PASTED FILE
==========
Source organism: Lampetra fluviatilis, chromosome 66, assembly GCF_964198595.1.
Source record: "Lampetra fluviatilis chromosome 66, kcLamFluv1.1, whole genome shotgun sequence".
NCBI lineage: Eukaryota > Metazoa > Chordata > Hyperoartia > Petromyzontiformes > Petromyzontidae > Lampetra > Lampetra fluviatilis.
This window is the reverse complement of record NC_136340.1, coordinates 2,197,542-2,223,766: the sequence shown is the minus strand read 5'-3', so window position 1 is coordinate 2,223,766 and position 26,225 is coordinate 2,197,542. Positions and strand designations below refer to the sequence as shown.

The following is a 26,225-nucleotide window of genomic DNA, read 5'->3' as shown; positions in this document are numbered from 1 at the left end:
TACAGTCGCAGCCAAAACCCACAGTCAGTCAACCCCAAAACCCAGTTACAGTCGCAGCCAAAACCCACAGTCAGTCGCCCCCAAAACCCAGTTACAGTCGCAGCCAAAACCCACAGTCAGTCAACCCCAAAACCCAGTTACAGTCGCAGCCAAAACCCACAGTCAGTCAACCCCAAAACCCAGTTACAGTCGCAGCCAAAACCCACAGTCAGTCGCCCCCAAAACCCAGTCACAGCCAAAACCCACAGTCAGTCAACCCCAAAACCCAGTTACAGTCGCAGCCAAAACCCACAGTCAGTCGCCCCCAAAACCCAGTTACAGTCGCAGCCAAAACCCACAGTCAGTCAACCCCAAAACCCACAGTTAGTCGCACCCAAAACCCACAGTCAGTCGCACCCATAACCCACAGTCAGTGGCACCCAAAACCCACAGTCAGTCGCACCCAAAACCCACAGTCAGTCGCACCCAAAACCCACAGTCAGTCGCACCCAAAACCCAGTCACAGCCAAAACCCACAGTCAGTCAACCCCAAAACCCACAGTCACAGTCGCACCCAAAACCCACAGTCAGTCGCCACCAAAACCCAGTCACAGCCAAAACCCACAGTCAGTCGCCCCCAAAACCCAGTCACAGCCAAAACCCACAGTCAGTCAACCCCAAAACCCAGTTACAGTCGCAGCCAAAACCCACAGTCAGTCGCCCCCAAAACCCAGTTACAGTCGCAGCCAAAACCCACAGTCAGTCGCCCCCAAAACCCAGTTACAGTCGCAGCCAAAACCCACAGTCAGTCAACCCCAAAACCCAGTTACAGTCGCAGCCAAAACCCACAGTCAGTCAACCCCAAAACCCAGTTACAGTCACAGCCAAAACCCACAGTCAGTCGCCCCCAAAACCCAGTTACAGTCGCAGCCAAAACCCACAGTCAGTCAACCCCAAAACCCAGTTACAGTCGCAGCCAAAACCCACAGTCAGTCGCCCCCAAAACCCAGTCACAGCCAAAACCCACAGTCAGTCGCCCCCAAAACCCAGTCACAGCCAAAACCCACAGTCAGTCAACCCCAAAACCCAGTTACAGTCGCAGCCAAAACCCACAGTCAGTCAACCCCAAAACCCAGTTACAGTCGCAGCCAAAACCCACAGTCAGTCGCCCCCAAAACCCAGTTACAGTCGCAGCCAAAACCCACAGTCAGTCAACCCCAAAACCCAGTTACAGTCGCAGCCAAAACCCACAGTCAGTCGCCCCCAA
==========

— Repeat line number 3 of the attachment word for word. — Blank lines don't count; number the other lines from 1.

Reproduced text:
NCBI lineage: Eukaryota > Metazoa > Chordata > Hyperoartia > Petromyzontiformes > Petromyzontidae > Lampetra > Lampetra fluviatilis.